Tag: housing

NYC Neighborhood Guide: Where Tourist Must Visit

 

Planning a trip to New York City? Below you will find a handful of the top attractions, places to see, and which neighborhoods in New York to visit during your vacation.

 

Downtown

Financial District (Wall Street)

 

The financial district or better known as Wall Street encompasses the entire southern tip of Manhattan and is considered the economic capital of the country.

 

Things to do in the Financial District

 

You should take a trip to Battery Park at the southern tip of Manhattan for a stroll through flower gardens and waterfront landscape. Catch a ferry to the Statue of Liberty and Ellis Island to learn about immigration to the United States through NYC.

 

Explore the moving 9/11 Memorial & Museum, located on the former site of the World Trade Center. Here you’ll find a monument to the lives lost in 1993 and 2001 and learn about the brave history of those who lived through the tragedy and helped to rebuild this iconic part of NYC.

 

See what all the excitement is about at the headquarters of the New York Stock exchange. Stop by the impressive federal Hall building and be sure not to miss 40 Wall Street.

 

Little Italy & Chinatown

 

Little Italy and Chinatown are two distinct neighborhoods that represent two different cultures with an emphasis on one common thing. That thing being delicious, ethnic food.

 

Things to do in Chinatown

 

Be sure to stop by Mott and Grand Streets for exotic food stands busy markets and little shops. If you want a little cultural perspective and for a better understanding of Chinatown, the world’s largest Chinatown outside of Asia, visit the Museum of Chinese in America.

Things to do in Little Italy

 

Check out the boutique shopping scene in NoLlta (North of Little Italy). Then head to grab some delicious Italian cultured food at any of the popular restaurants along Mulberry Street. Then poke around the specialty shops to see all the imported Italian treats.

 

After you’ve shopped and tasted your way through the North of Little Italy, head to the Italian American Museum for a cultural account of Italian immigration to the United States.

2019 NYC Housing Predictions: What to Expect Next Year

The bumpy sales market that took place in 2018 has been a turbulent time for New York City real estate. Luxury prices have continued to sink, and transportation headaches have played a big role in driving market dynamics. Given that the housing market looks different than it did a year ago, here are six broader trends we see dominating 2019.

 

The Buyers Market is Staying

 

The number of homes listed for sale hit all-time highs during 2018, yet recorded sales throughout the city fell. More New Yorkers – seeking to accommodate a growing family, to relocate, or simply to cash out their investment – will inevitably look to sell in 2019, adding to a market that’s already saturated. These sellers will need to take much greater measures to move their homes.

 

Queens is the exception

 

The big outlier in the sales market in 2018 was Queens. Prices there have risen at a consistently faster pace than in Brooklyn or Manhatten, yet remain relatively affordable, with an average listing price of $657,000, compared to Manhatten’s $1.39 million and Brooklyn’s $950,000. Much of the enduring price growth in the borough is attributable to making up for lost time.

 

Downtown is the New Downtown

 

With interest rates and sales prices high, renting will remain more attractive than buying for many New Yorkers in 2019. We expect competition for rental units in many of the city’s priciest, most central neighborhoods to heat up next summer. Rents in newly chic neighborhoods in outer-boroughs now equal in many Manhattan neighborhoods. This past fall, median rents for 1-bedroom apartments in Dumbo, Downtown Brooklyn, and Long Island City exceeded those in Chelsea, Nolita, and the East Village, respectively. Outer-borough new construction may still offer more per dollar in terms of space and amenities, but with roughly similar median prices in many outer-borough and Manhattan neighborhoods, choosing among them has become a matter of preference than affordability.

 

Bedlam on Bedford Avenue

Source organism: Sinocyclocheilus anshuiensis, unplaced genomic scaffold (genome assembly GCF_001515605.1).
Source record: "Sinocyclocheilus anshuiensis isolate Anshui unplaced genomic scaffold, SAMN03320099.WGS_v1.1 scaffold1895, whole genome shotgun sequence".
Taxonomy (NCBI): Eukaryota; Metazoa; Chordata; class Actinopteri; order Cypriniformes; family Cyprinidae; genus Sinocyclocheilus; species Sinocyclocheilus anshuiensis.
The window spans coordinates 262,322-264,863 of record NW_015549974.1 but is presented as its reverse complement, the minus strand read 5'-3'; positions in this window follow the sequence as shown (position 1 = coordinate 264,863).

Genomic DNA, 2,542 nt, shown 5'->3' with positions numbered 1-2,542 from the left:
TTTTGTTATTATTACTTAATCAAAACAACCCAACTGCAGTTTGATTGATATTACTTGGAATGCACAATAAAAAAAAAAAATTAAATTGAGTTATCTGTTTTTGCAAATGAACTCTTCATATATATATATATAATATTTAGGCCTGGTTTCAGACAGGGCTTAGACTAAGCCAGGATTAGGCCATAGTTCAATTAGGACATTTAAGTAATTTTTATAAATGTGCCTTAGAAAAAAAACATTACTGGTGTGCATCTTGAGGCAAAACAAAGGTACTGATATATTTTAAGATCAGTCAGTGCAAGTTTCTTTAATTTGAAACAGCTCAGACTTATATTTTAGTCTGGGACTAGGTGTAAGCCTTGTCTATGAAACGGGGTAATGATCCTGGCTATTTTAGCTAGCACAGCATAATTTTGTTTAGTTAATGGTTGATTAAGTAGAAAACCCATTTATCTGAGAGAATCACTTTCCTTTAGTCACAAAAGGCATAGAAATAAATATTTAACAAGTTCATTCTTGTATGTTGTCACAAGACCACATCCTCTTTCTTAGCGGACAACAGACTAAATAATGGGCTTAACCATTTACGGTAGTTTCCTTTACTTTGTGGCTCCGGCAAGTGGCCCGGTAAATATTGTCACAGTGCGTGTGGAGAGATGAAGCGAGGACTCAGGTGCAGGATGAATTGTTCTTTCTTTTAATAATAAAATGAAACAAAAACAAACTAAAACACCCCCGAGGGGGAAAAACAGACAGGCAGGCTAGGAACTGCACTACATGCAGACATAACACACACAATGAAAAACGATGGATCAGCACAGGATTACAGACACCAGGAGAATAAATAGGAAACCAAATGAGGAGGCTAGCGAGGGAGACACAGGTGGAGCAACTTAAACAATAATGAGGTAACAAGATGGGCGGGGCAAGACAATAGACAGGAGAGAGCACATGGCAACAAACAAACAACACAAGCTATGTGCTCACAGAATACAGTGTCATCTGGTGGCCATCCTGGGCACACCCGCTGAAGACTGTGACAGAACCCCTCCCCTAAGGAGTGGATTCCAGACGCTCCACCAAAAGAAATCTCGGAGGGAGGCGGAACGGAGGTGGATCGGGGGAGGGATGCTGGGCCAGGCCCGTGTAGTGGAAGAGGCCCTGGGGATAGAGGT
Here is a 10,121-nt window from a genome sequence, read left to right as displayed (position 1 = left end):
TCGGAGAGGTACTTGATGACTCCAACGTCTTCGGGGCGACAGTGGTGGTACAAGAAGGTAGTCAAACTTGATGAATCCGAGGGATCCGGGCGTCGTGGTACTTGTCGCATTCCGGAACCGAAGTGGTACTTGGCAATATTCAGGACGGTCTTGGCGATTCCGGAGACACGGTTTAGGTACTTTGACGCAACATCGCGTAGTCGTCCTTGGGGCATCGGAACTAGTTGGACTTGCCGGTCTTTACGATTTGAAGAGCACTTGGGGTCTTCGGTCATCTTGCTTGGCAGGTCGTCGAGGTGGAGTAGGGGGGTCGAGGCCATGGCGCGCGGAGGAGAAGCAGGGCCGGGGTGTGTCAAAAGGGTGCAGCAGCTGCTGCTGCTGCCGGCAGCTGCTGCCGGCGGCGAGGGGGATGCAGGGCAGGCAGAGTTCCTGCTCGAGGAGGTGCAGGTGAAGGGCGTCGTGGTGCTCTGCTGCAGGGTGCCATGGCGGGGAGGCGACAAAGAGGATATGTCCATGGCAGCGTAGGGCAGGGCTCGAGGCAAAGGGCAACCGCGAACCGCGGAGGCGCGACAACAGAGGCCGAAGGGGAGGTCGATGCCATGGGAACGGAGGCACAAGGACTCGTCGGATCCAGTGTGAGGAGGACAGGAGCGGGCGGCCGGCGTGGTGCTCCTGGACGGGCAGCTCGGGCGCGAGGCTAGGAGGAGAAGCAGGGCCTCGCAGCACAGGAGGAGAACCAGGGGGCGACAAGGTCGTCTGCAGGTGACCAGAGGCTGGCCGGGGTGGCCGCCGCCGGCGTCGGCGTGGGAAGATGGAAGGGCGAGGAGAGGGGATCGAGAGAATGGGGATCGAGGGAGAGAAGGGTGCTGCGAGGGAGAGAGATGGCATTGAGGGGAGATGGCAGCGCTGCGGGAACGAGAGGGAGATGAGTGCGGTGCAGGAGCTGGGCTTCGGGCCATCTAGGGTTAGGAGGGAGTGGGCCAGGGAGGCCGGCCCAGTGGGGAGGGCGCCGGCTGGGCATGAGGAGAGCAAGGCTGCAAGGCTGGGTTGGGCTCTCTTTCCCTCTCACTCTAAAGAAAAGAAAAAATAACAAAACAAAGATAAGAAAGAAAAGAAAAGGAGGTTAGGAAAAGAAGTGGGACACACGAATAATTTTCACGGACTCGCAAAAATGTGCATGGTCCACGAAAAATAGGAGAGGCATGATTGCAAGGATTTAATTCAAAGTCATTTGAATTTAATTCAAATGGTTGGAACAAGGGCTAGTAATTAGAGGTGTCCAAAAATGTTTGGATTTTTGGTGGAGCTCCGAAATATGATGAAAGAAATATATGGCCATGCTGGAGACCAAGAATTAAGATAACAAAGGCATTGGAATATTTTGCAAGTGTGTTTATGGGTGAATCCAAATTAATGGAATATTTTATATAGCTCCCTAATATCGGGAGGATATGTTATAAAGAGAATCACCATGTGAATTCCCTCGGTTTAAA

The popular commuting line, the L train, will shut down for 18 months beginning April 27. The market for nearby rentals has been weakening over the course of 2018, as longtime residents decamp for more convenient neighborhoods. Nonetheless, people still have a lot of interest in the neighborhood.

The Best Cheap Neighborhoods in NYC

For a certain rarified class home buyer, money is no object. For the rest of us, it’s nice to find a deal. However just because something is affordable, doesn’t mean it should be unappealing.

The following NYC Neighborhoods are calculated based on a cost-per-room metric, presuming that most homes are shared among families and roommates, the ease of their commutes, crime rates, noise complaints, green spaces, and bike friendliness.

From established enclaves like Forest Hills to up-and-coming areas like the Bronx’s Concourse neighborhood, these are places that balance both cost and quality of life.

Windsor Terrace

Tucked away at the southwestern end of Prospect Park, this tranquil spot feels more like a sleepy Hudson River village than the middle of Brooklyn. That small-town vibe can mean fewer shopping and nightlife options than other areas though. Prices remain relatively low compared to prime Brooklyn hoods.

Forest Hills

This leafy Queens spot is quiet, but not too quiet. The tree-lined neighborhood is more bucolic than most NYC hoods. There are also great shopping options such as Sephora, clothing stores, good ramen, and Chinese food, and good bars.

Roosevelt Island

A renovated Manhatten co-op for a mere $800 per square foot? Welcome to Roosevelt Island. This strip of land in the middle of the East River is technically part of Manhatten, making it one of the borough’s more affordable nabes. Data visualization designer Silvio DaSilva moved to the island from Chelsea at the end of 2016. She was immediately drawn by lower prices and what she says is a relaxed, almost suburban lifestyle.

The river views are good too. Linked to the city by the F train and the tram, the area draws steady interest from Queens residents and, occasionally, from mainland Manhattanites. That’s probably due to the spot’s unique vibe.

Bay Ridge

Rounding out the southwest corner of Brooklyn, Bay Ridge isn’t the most accessible of neighborhoods, but between its scenic harbor views, solid shopping, and dining scenes, and affordable prices, why would you want to leave anyway?

The neighborhood contains some of the city’s best Greek, Italian and Middle Eastern food. It also has a quiet, green, and authentic New York feel.

Clinton Hill

With an average price per square foot of $1,013, Clinton Hill doesn’t seem that affordable on the face of it. But with average prices per square foot in spots like neighboring Prospect Heights approaching the $1,300 mark, the area counts as something of a bargain.

It’s also one of the greenest neighborhoods in Brooklyn, with leafy streets and charming brownstones.